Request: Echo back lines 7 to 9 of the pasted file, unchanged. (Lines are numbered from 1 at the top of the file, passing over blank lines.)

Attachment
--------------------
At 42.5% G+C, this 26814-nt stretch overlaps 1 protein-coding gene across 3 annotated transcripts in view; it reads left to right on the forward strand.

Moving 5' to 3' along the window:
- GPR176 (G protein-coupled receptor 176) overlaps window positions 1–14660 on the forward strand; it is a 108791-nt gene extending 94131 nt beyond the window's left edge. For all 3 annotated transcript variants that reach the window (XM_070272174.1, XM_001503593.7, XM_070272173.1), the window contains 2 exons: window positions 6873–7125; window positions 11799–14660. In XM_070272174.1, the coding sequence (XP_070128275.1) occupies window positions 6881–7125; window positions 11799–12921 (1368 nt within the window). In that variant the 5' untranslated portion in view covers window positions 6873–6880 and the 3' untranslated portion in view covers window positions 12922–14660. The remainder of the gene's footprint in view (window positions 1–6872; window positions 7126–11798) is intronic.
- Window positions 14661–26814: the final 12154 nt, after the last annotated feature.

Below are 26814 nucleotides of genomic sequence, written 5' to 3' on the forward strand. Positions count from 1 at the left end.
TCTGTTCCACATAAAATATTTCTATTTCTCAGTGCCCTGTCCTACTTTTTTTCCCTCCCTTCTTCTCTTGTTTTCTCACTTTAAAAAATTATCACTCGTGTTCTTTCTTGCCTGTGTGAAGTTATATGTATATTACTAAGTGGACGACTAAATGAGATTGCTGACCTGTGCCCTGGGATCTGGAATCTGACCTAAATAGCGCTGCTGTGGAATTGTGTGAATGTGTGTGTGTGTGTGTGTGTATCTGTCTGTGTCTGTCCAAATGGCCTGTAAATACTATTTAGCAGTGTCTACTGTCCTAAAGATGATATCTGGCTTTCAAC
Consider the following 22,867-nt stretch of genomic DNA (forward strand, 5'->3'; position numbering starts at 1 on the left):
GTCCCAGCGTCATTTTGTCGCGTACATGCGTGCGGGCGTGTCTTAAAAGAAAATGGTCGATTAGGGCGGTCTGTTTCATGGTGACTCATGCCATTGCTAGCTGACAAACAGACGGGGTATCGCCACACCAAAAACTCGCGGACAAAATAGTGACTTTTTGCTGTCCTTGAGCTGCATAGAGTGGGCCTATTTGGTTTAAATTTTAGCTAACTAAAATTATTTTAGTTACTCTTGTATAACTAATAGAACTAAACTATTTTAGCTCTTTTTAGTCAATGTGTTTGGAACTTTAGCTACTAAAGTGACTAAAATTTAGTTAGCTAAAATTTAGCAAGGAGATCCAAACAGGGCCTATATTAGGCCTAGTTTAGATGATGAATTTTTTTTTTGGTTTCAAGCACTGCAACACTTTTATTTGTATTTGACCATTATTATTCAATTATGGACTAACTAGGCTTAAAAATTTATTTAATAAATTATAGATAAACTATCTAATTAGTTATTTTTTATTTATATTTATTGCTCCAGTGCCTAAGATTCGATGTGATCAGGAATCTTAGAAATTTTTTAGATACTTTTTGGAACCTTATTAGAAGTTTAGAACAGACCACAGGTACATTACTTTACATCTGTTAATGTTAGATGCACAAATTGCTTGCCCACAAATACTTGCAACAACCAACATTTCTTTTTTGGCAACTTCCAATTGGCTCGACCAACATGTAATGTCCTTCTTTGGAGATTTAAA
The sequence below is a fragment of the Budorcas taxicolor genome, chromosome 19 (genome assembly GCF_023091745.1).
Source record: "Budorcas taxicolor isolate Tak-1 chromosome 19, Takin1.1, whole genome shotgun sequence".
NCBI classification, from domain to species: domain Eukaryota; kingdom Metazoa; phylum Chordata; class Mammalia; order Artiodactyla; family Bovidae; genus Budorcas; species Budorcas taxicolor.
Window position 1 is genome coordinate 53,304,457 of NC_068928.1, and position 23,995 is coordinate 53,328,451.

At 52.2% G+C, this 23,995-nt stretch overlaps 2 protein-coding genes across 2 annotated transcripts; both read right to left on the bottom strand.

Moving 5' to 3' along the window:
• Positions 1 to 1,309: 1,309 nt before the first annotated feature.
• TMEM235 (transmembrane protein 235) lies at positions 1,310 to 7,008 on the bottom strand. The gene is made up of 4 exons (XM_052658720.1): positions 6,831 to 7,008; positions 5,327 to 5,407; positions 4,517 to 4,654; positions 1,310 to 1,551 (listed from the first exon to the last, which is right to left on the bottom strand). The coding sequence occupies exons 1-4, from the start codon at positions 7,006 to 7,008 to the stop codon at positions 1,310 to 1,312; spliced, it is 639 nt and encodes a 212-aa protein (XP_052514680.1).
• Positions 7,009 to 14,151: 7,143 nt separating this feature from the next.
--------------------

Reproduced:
Consider the following 22,867-nt stretch of genomic DNA (forward strand, 5'->3'; position numbering starts at 1 on the left):
GTCCCAGCGTCATTTTGTCGCGTACATGCGTGCGGGCGTGTCTTAAAAGAAAATGGTCGATTAGGGCGGTCTGTTTCATGGTGACTCATGCCATTGCTAGCTGACAAACAGACGGGGTATCGCCACACCAAAAACTCGCGGACAAAATAGTGACTTTTTGCTGTCCTTGAGCTGCATAGAGTGGGCCTATTTGGTTTAAATTTTAGCTAACTAAAATTATTTTAGTTACTCTTGTATAACTAATAGAACTAAACTATTTTAGCTCTTTTTAGTCAATGTGTTTGGAACTTTAGCTACTAAAGTGACTAAAATTTAGTTAGCTAAAATTTAGCAAGGAGATCCAAACAGGGCCTATATTAGGCCTAGTTTAGATGATGAATTTTTTTTTTGGTTTCAAGCACTGCAACACTTTTATTTGTATTTGACCATTATTATTCAATTATGGACTAACTAGGCTTAAAAATTTATTTAATAAATTATAGATAAACTATCTAATTAGTTATTTTTTATTTATATTTATTGCTCCAGTGCCTAAGATTCGATGTGATCAGGAATCTTAGAAATTTTTTAGATACTTTTTGGAACCTTATTAGAAGTTTAGAACAGACCACAGGTACATTACTTTACATCTGTTAATGTTAGATGCACAAATTGCTTGCCCACAAATACTTGCAACAACCAACATTTCTTTTTTGGCAACTTCCAATTGGCTCGACCAACATGTAATGTCCTTCTTTGGAGATTTAAA
The sequence below is a fragment of the Budorcas taxicolor genome, chromosome 19 (genome assembly GCF_023091745.1).